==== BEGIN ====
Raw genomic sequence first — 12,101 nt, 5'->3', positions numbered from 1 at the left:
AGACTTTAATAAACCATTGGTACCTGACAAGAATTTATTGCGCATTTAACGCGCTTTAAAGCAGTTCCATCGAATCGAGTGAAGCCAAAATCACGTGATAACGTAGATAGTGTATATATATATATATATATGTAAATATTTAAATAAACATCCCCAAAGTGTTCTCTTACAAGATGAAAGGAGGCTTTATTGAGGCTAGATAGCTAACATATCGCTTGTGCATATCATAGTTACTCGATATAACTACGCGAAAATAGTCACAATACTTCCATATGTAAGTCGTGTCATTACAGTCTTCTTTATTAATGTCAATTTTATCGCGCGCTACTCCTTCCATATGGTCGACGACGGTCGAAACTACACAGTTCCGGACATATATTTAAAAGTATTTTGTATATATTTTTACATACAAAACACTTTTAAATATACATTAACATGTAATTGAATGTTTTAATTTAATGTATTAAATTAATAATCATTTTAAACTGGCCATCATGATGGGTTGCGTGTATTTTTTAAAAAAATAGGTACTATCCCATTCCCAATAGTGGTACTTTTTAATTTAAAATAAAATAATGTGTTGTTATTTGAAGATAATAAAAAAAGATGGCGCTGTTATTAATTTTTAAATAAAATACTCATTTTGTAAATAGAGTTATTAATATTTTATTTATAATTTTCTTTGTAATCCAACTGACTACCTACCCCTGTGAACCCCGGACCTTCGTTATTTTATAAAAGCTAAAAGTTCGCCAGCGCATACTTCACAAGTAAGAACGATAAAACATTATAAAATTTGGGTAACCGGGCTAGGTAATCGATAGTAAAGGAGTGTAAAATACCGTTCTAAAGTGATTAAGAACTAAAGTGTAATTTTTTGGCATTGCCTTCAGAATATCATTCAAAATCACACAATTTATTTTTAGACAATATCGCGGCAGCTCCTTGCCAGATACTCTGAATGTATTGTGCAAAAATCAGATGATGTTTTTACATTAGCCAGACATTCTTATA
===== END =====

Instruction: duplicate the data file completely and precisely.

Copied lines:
Raw genomic sequence first — 12,101 nt, 5'->3', positions numbered from 1 at the left:
AGACTTTAATAAACCATTGGTACCTGACAAGAATTTATTGCGCATTTAACGCGCTTTAAAGCAGTTCCATCGAATCGAGTGAAGCCAAAATCACGTGATAACGTAGATAGTGTATATATATATATATATATGTAAATATTTAAATAAACATCCCCAAAGTGTTCTCTTACAAGATGAAAGGAGGCTTTATTGAGGCTAGATAGCTAACATATCGCTTGTGCATATCATAGTTACTCGATATAACTACGCGAAAATAGTCACAATACTTCCATATGTAAGTCGTGTCATTACAGTCTTCTTTATTAATGTCAATTTTATCGCGCGCTACTCCTTCCATATGGTCGACGACGGTCGAAACTACACAGTTCCGGACATATATTTAAAAGTATTTTGTATATATTTTTACATACAAAACACTTTTAAATATACATTAACATGTAATTGAATGTTTTAATTTAATGTATTAAATTAATAATCATTTTAAACTGGCCATCATGATGGGTTGCGTGTATTTTTTAAAAAAATAGGTACTATCCCATTCCCAATAGTGGTACTTTTTAATTTAAAATAAAATAATGTGTTGTTATTTGAAGATAATAAAAAAAGATGGCGCTGTTATTAATTTTTAAATAAAATACTCATTTTGTAAATAGAGTTATTAATATTTTATTTATAATTTTCTTTGTAATCCAACTGACTACCTACCCCTGTGAACCCCGGACCTTCGTTATTTTATAAAAGCTAAAAGTTCGCCAGCGCATACTTCACAAGTAAGAACGATAAAACATTATAAAATTTGGGTAACCGGGCTAGGTAATCGATAGTAAAGGAGTGTAAAATACCGTTCTAAAGTGATTAAGAACTAAAGTGTAATTTTTTGGCATTGCCTTCAGAATATCATTCAAAATCACACAATTTATTTTTAGACAATATCGCGGCAGCTCCTTGCCAGATACTCTGAATGTATTGTGCAAAAATCAGATGATGTTTTTACATTAGCCAGACATTCTTATA